Health and Wellness

Ways to Manage the Pandemic Blues



Let’s face it, being alive during a global health pandemic is pretty scary. Terrifying, to say the least. Not only is the Coronavirus a threat to our physical health, but it is a HUGE threat to our mental health. Loss of routine, isolation, and fear are just the tip of the iceberg in terms of factors that play a role in our mental health. Many, many people are feeling these effects, and though it is uncomfortable, it is completely normal.

If you are dealing with depression or anxiety, you are not alone. These feelings may not be preventable or even “curable” but they can certainly be managed. I offer a list of ways to help overcome the pandemic blues and provide a sense of well-being. I am in no way a mental health expert of any sort: I am one of you. I struggle with my mental health too, and I understand how frustrating it can be when people try to tell you what you need to change in order to feel better. I am not TELLING you to do anything, these are simply suggestions that I have personally found to be helpful.

1. First and foremost, be easy on yourself.

This is probably the most important thing to keep in mind. If you are having a bad spell, whether it is a day, a week or a few months, it can be hard to avoid those intrusive thoughts telling you that you aren’t doing enough, or that you should be doing A, B and C instead of laying around the house.

I personally am a victim of these thoughts pretty frequently. We must treat ourselves with patience, love, and kindness. If you had a friend who was feeling down, I’m sure you would be doing everything you can to make sure they feel loved and important. Treat yourself the same way. Understand that this is not supposed to be easy. Nurture yourself and cater to your own needs. Listen to your body when it is begging you for rest.

2. Reach out to a family member or a friend.

If you are feeling down or lonely, even if you cannot see a companion in person, you can still reach out over the phone.

Call a parent and tell them how you have been feeling. Call a friend and just chat with them. Rekindle a faded friendship. Sometimes just a simple phone call can take your mind off of things, and who knows, maybe the person on the other end needs someone to talk to also.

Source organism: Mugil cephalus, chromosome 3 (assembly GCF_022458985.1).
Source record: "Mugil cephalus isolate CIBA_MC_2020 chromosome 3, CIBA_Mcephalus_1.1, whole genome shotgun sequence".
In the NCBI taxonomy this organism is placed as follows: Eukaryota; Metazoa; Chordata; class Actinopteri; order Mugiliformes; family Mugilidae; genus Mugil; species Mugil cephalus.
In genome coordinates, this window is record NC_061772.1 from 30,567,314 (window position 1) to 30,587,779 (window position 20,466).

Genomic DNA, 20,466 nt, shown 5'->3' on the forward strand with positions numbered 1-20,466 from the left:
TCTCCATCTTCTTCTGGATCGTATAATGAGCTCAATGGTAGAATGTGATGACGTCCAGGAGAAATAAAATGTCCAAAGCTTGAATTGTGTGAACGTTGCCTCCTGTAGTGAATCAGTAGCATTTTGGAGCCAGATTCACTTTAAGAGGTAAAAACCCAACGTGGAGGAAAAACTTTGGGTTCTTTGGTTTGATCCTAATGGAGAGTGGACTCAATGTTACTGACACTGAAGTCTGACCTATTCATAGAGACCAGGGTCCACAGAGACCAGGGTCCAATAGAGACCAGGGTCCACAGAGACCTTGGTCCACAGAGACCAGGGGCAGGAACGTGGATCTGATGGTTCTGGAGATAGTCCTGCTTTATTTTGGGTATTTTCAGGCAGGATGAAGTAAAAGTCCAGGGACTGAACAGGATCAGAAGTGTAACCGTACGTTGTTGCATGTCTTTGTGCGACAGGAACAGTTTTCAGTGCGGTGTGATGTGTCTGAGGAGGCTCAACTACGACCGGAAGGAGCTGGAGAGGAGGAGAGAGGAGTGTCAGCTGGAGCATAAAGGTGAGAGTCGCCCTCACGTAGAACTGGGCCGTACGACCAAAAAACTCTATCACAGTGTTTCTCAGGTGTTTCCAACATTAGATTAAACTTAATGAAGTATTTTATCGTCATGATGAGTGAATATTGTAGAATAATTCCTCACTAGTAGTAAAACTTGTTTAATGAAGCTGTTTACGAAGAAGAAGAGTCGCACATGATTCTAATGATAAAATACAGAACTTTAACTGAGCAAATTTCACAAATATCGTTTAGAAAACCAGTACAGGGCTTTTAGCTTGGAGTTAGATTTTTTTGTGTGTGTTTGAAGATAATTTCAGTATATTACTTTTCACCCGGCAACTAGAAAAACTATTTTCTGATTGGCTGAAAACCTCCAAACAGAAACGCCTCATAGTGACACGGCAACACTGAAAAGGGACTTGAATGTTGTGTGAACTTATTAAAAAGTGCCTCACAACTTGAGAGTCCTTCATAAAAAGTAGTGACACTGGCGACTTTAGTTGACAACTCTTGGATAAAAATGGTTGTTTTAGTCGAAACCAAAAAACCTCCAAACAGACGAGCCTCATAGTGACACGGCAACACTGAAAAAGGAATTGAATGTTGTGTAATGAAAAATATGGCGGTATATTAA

3. Get some sunlight and fresh air.

Even though we are supposed to be isolating, we can still get outside. Go for a hike, or even just a walk around the block. If you cannot muster up the energy to do this, then perhaps just sit outside for a few minutes and take in the fresh air and the sunlight.

If you are in a position in which you cannot do this, then open your curtains indoors and let some sunshine in. If nothing else, letting some light into your space will make you feel better than having the curtains drawn.

4. Write in a journal.

With so many thoughts of fear and anxieties circulating through your mind, it is important to have some sort of release.

I like journaling because it is a way to release your stream of consciousness and let some of those not-so-pleasant thoughts out, without fear of judgement or resentment from others who may not understand.

5. Create and (try to) follow a routine.

In our society, our lives are generally centered around routine. These routines typically include going to work, going to school, running errands, going to the gym, etc. Since the pandemic has emerged, many of us have had our daily lives completely shaken and flipped around. This lack of routine causes many people to feel unstable or just simply lost.

Since we can’t yet return to our previous routines, perhaps we can create a new one. For example, while we are at home, you could start by following a simple routine that includes some of the following: wake up, make bed, stretch/yoga, brush teeth, journal, meditate/pray, make breakfast, do chores, read a book, walk the dog, work out, make lunch, do homework, call a friend, leisure time, make dinner, shower, go to bed. Of course I don’t expect you to do all of this; it’s just a generalization.

But you get the idea: create a routine that caters to your personal wants and needs, sometimes routine and consistency can help us feel more stable and balanced.

6. Exercise.

While not all of us have the ability to go to the gym right now, most of us have the ability to do some sort of workout at home. Do some jumping jacks, run up and down the stairs for 20 minutes, do air squats, sit ups, push ups, go for a walk around the block, whatever.

I understand it isn’t always easy to just get up and get active if you are feeling down, but consider trying. Sometimes getting your blood flowing can give you an extra rush of energy. The health of the mind and the body go hand-in-hand.

You are not alone. If you are feeling hopeless, PLEASE reach out to a friend or family member in which you can trust.

Additional Resources:

UCBA Counseling Services 24 Hour crisis line: 513-556-0648 (press 1 to speak with a counselor)

UC Counseling and Psychological Services

National Suicide Prevention Hotline: 800-273-8255 (24/7 service)

By Jules MacLennan, Activist writer

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